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DIANE: new article on peritoneal recurrence & primary peritoneal cancer imaging

lindaprocopio's picture
lindaprocopio
Posts: 2022
Joined: Oct 2008

I copied the whole LONG article (37 pages) for you and for the Teal Warriors with Primary Peritoneal Cancer because I thought it made such a good argument for PET/CT scanning for this subset and because it explained so completely what this recurrence site is. Email me if you want the whole article. Here's the synopsis:

Nature Reviews Clinical Oncology 7, 381-393 (July 2010) | doi:10.1038/nrclinonc.2010.47
Imaging ovarian cancer and peritoneal metastases—current and emerging techniques
Stavroula Kyriazi, Stan B. Kaye & Nandita M. deSouza

Abstract
Peritoneal metastases are often the first presentation of ovarian malignancy. Evaluating the extent of disease critically determines tumor resectability and can also predict outcome. Standard CT, however, frequently fails to identify small sites of peritoneal spread. Moreover, it does not provide a quantitative index of disease response to cytotoxic therapy as it relies on macroscopic morphological changes in tumor volume, and does not reflect preceding molecular events in the microenvironment of the tumor. We describe the emerging role of functional imaging techniques, such as radioimmunoscintigraphy, PET/CT, diffusion-weighted MRI, dynamic contrast-enhanced MRI, and magnetic resonance spectroscopy in staging ovarian cancer and assessing treatment response. The combination of functional information with conventional anatomical visualization holds promise to accurately characterize peritoneal disease, and provides noninvasive biomarkers of therapeutic performance and patient prognosis.

Key points
• The use of imaging to evaluate peritoneal disease in ovarian cancer is essential for patient stratification to receive either primary surgery or chemotherapy, and to determine therapeutic result
• CT is the standard imaging modality to assess disease bulk and indicate primary resectability, but its performance is suboptimal for the identification of multifocal and low-volume disease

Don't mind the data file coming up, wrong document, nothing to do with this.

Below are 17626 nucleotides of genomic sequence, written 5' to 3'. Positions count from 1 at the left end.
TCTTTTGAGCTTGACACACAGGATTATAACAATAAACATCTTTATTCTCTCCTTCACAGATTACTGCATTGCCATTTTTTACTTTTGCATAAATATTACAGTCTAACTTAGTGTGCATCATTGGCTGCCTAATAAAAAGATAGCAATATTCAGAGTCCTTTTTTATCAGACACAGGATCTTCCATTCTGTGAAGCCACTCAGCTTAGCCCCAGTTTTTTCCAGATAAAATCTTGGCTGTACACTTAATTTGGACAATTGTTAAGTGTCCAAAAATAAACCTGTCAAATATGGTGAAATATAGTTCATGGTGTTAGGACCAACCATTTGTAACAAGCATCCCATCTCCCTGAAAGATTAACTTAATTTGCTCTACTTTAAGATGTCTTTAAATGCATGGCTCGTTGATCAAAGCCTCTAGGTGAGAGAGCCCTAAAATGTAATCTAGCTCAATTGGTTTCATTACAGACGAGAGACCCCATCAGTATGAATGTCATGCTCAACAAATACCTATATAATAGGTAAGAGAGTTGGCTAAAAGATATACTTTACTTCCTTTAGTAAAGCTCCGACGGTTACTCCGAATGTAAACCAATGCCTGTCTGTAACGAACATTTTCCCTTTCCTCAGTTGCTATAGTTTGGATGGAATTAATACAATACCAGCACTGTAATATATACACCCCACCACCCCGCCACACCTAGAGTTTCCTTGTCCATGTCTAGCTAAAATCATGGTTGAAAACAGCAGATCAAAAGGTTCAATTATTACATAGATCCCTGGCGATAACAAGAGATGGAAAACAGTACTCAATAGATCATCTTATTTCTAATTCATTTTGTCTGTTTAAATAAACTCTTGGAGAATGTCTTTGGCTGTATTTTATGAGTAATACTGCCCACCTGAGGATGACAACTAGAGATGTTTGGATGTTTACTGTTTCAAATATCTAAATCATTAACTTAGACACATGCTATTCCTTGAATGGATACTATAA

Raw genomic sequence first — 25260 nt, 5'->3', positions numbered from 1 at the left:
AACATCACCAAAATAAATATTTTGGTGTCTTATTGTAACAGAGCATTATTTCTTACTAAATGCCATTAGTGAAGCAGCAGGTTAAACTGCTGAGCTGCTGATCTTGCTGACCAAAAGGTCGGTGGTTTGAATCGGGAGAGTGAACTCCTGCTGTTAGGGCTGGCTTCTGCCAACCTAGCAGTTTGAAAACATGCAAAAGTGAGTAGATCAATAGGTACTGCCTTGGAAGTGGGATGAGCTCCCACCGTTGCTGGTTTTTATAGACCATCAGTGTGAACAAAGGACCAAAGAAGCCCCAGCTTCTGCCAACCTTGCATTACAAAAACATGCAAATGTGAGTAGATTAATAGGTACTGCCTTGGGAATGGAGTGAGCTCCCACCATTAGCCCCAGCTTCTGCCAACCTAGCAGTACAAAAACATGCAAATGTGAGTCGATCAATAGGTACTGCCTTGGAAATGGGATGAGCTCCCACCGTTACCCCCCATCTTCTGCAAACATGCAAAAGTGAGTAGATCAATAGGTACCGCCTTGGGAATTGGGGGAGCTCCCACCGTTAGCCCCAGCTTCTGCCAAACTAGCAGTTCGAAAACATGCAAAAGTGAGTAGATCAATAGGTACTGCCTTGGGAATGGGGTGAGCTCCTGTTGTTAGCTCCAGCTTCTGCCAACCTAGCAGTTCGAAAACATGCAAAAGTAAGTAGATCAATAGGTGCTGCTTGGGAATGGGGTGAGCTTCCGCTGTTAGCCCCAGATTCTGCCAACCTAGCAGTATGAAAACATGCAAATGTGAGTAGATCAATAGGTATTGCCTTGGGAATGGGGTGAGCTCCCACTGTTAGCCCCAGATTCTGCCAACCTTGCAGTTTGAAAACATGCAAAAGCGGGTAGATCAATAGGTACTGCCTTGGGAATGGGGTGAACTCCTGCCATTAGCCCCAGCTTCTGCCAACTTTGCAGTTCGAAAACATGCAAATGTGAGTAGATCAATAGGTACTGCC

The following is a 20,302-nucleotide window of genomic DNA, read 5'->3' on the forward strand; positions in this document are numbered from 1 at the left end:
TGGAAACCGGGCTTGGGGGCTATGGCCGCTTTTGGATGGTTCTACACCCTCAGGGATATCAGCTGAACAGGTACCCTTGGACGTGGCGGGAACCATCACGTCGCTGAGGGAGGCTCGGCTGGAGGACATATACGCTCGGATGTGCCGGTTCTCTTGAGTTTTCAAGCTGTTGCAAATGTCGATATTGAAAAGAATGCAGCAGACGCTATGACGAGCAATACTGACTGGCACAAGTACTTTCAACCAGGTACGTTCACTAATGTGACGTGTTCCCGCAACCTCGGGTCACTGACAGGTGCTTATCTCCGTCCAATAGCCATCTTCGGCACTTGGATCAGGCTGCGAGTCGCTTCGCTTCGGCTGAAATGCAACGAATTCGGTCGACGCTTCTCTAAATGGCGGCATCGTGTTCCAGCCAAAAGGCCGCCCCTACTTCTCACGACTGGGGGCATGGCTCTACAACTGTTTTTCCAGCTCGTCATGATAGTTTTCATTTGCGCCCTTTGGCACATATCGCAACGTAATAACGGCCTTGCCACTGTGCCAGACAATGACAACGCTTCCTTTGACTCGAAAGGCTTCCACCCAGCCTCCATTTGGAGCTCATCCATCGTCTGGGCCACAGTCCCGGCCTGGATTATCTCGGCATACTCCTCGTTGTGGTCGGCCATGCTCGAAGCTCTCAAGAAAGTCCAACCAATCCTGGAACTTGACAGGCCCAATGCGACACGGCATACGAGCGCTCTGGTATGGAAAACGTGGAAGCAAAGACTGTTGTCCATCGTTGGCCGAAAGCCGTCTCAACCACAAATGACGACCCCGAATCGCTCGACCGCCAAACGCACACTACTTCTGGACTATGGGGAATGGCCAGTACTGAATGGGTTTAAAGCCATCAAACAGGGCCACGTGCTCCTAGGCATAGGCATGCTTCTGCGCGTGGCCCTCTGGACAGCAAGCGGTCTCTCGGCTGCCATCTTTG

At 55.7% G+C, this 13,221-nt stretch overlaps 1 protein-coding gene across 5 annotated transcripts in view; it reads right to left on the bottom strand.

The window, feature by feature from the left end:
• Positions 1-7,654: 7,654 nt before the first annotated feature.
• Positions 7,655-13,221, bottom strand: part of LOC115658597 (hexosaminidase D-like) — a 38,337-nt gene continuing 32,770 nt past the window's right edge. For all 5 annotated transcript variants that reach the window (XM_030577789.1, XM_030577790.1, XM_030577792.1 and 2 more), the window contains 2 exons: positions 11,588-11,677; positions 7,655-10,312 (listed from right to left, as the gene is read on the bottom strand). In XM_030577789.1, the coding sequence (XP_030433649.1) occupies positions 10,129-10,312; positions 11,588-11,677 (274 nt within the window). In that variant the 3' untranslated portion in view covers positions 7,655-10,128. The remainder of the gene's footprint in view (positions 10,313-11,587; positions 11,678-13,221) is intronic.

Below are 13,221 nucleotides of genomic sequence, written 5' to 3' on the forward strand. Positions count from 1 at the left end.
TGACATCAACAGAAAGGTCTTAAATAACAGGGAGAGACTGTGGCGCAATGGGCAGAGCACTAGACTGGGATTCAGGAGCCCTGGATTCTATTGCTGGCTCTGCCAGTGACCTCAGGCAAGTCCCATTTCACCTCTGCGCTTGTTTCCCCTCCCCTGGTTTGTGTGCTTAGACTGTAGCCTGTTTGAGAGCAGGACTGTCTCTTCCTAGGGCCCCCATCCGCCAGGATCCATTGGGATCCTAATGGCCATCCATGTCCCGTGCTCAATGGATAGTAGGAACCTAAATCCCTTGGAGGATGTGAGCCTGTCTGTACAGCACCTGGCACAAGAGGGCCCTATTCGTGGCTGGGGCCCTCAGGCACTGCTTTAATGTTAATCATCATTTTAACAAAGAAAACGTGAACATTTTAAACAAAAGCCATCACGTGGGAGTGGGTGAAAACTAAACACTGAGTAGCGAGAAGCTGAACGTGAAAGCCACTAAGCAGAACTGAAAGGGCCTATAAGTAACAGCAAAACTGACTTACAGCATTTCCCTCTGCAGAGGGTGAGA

• CT and MRI use reduction of tumor size as a biomarker of clinical response, but macroscopic volume changes often have late onset and slow rate
• Dual anatomical and functional imaging techniques, such as PET/CT and diffusion-weighted MRI, are superior to purely morphological imaging for detecting peritoneal disease, and could facilitate preoperative planning
• Molecular imaging techniques provide quantitative parameters for early assessment of treatment response; however, standardization and validation are still warranted for their wider application in drug research and clinical practice

Introduction
Ovarian cancer is the second most common gynecological malignancy after endometrial cancer in developed countries, but accounts for more deaths than the remaining gynecological cancers added together.1 The high mortality reflects advanced stage at presentation, either with extrapelvic peritoneal disease and/or abdominopelvic lymphadenopathy (FIGO [International Federation of Gynecology and Obstetrics] stage III), or parenchymal metastases (FIGO stage IV).2 Ovarian cancer can spread by intraperitoneal seeding, direct invasion or through the lymphatic and vascular circulation. Peritoneal seeding is the most common route of dissemination, and stage III disease is associated at best with a 5-year survival rate of 32–47%.2

The extent and anatomical location of peritoneal involvement determines the feasibility of cytoreductive surgery and predicts the surgical result. Imaging of the peritoneum in previously treated patients with rising levels of serum CA125 is crucial in order to detect sites of relapse and to designate surgical versus chemotherapeutic management options. Staging of ovarian cancer has been routinely practiced by means of contrast-enhanced CT. The sensitivity of this technique depends on the size and location of peritoneal implants, owing to their similar density and, therefore, poor contrast to adjacent normal structures, particularly in the absence of ascites. Moreover, purely anatomical imaging uses only size criteria when assessing the impact of cytotoxic therapy and does not recognize the functional alterations that occur within tissue before any changes in tumor volume. Thus, there has been a growing awareness of the potential of functional imaging to improve staging accuracy and quantify early treatment response. This Review describes the principles and techniques of functional imaging modalities currently employed in ovarian cancer in the clinical and experimental setting. It also discusses their advantages and limitations compared with conventional imaging, and their prospective role in patient management.

(and it goes on and on, but has a lot of good information, a lot of it new to me.)

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